Iran: Is the U.S. headed for another war?

Commentators assess how the U.S should respond to Iran's plot to assassinate the Saudi ambassador with a bomb attack on a popular Washington restaurant.

Iran has engaged in an “act of war,” said Reuel Marc Gerecht in The Wall Street Journal, and the U.S. must respond in kind. The U.S. government announced last week that members of Iran’s security forces were planning to assassinate the Saudi ambassador to the U.S., in a bomb attack on a Washington restaurant that would have likely killed scores of Americans. It was merely the latest outrage from a rogue regime that is “becoming more dangerous, not less dangerous, as it ages.” If the Obama administration doesn’t respond militarily, “we are asking for it.” Through its sponsorship of the terrorist group Hezbollah, Iran has been killing Americans for 30 years, said William Kristol in More recently, it provided weapons and support to our enemies in Iraq and Afghanistan. And now Iran’s militant mullahs are racing to build nuclear weapons. “It’s time for the United States to speak to this regime in the language it understands—force.”

Those “drumming for war on Iran” need to put down their drumsticks, said John Kass in the Chicago Tribune. Details of this outlandish bomb plot are still emerging, but even if a link to Iran’s leadership can be shown, the sheer wackiness of the scheme—using a Texas used-car salesman to funnel money to a Mexican drug gang, which would then conduct the “hit”—suggests that Iran’s regime is already losing its grip without our help. The idea that we should use this bungled plot to launch yet another unaffordable, unpredictable, and unwinnable war in the Middle East is absurd. Have we learned nothing from Iraq and Afghanistan? Apparently not, said Glenn Greenwald in Just as they did when calling for war against Saddam Hussein, U.S. officials are putting on their “Very Serious Faces” and warning that “everything’s on the table” to punish Iran.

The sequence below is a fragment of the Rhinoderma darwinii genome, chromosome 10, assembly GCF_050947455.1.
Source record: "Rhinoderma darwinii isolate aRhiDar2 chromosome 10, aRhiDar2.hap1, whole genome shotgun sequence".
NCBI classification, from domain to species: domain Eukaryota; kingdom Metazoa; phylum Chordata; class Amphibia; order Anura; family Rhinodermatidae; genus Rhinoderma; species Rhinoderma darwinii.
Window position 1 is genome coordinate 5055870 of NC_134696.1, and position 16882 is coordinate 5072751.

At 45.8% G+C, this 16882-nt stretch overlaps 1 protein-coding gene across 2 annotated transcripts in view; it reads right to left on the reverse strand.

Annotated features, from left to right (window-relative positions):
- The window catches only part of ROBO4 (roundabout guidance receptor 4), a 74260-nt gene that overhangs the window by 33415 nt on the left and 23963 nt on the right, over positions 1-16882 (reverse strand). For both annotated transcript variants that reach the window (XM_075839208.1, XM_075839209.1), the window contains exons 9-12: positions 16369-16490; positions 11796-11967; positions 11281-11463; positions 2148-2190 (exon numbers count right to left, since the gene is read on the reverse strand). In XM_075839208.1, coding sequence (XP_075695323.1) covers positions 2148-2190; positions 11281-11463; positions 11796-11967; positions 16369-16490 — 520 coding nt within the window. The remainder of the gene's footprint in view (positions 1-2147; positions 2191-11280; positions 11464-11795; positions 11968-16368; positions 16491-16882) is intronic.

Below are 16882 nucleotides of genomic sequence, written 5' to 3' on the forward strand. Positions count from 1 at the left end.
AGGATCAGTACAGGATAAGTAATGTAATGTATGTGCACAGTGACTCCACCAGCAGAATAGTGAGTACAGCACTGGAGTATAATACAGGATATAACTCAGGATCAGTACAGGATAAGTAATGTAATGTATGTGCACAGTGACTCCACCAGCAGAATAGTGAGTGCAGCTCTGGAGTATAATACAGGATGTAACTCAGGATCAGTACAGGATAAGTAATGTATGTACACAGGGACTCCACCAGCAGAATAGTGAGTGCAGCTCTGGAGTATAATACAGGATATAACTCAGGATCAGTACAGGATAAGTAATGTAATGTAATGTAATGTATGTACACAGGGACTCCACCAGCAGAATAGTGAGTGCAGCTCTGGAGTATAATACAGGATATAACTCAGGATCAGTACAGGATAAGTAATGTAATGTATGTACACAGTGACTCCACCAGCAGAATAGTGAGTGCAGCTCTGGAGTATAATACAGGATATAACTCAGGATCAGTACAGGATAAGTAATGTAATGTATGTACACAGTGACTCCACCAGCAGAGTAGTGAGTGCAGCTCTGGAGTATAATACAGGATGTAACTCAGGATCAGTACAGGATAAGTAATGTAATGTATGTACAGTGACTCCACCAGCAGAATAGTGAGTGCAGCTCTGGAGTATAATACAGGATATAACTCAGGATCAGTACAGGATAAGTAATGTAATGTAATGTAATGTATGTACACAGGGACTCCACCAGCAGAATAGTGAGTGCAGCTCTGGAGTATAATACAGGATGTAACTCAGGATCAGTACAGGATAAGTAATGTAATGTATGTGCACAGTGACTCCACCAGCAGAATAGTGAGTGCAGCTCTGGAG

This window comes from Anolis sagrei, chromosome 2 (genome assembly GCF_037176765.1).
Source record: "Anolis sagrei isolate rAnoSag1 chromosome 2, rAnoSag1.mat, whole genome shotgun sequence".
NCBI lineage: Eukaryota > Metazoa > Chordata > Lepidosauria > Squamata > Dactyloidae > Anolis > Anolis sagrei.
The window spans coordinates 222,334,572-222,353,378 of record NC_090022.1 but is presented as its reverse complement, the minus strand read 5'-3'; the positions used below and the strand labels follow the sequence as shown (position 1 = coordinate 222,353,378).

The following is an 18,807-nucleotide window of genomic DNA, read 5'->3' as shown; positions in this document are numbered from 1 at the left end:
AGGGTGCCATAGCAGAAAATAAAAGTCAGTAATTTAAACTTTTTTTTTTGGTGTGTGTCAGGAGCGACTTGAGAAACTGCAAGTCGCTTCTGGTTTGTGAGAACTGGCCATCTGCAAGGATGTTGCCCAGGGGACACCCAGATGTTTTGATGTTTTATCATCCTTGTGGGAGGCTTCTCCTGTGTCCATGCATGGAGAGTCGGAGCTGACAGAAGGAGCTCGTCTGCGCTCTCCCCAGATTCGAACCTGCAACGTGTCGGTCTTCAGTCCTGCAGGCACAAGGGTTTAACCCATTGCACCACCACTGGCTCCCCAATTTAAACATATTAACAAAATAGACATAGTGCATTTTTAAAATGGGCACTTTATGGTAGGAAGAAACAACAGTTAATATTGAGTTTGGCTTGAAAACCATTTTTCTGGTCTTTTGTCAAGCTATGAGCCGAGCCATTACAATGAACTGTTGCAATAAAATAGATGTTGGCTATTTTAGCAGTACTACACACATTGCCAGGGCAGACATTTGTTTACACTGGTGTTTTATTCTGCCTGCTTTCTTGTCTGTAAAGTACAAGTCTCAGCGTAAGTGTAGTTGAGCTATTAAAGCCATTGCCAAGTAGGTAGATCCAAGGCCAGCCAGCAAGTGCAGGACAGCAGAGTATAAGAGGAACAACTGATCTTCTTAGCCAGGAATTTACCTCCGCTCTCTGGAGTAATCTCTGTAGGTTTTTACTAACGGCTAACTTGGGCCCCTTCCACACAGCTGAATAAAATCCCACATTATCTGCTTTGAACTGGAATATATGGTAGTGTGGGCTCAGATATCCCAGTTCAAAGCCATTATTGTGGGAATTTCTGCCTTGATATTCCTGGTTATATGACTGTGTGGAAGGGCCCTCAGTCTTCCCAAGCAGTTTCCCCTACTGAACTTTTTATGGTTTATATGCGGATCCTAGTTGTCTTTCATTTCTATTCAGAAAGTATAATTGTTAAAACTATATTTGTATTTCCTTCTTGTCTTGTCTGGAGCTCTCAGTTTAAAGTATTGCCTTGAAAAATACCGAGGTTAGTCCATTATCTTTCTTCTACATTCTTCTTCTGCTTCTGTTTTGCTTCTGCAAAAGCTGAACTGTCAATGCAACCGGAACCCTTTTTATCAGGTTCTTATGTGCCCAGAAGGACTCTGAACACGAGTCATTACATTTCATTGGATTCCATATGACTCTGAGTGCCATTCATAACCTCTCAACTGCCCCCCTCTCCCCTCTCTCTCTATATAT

All things considered, said Jonah Goldberg in, bombing Tehran isn’t advisable at this time. “But I see nothing wrong with the Iranians thinking we might.” A dollop of real fear makes it so much easier to settle differences through negotiation. That’s why Ronald Reagan, while seeking deals with the Soviets, “also kept them wondering if he might bomb before breakfast.” Unfortunately, Iran knows that President Obama has an overwhelming preference for diplomacy and reasonableness, which is why the hints about war ring hollow. But “Iran won’t even consider being reasonable until it’s afraid of us.” How about it, Mr. President?

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